Students will develop studio-based research that investigates a declared area of interest and will include drawings, tests, models, prototypes, etc. The chosen area of interest will be developed and articulated in the Point of Departure (POD) Slide Presentation (Task 5). The body of speculative work will be informed by theoretical and artistic references. Its aims will be explained and contextualised in a supporting Summary and Work Proposal (SWP, Task 6). Individual studio investigations will progress throughout the semester. All studio outputs and supporting materials including visual diaries and sketchbooks will be submitted for final assessment.

Tasks 1, 2, and 3 (in progress) will be presented in Round Robin Critique Sessions with feedback recorded in the Yellow notebook (Task 6).

Assessment Task 4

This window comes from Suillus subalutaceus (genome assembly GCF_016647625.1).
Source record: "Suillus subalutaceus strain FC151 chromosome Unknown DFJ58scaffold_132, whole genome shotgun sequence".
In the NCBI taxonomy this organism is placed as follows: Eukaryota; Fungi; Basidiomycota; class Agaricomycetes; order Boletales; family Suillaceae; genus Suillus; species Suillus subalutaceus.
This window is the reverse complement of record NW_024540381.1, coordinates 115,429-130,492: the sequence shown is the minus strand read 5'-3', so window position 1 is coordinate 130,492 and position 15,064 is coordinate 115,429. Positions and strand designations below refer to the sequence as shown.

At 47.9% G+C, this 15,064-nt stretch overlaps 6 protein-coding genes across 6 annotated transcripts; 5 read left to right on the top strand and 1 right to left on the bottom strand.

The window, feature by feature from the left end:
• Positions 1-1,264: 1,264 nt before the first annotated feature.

Value: 10 %
Due Date: 05/06/2019
Return of Assessment: 04/07/2019
Learning Outcomes: 3-5

Yellow Notebook

A record of all tutorials and critiques feedback, as well as a compilation of your ensuing personal critical reflections. Continuous input expected.

Assessment Task 5

Value: 5 %
Due Date: 04/04/2019
Return of Assessment: 02/05/2019
Learning Outcomes: 3-5

Point of Departure (PoD) Slide Presentation

Point of Departure (PoD) Slide Presentation - A presentation that outlines the areas you wish to investigate, and outlines key terms to inform the Work Proposal.

Assessment Task 6

Value: 5 %
Due Date: 05/06/2019
Return of Assessment: 04/07/2019
Learning Outcomes: 3-5

Summary and Work Proposal

Summary and Work Proposal (SWP): You will convert your PoD into a draft individual Work Proposal, using an SWP template. This document will summarise the aims, methods and contexts explored this semester and articulate your proposed approach to semester 2. 

Academic Integrity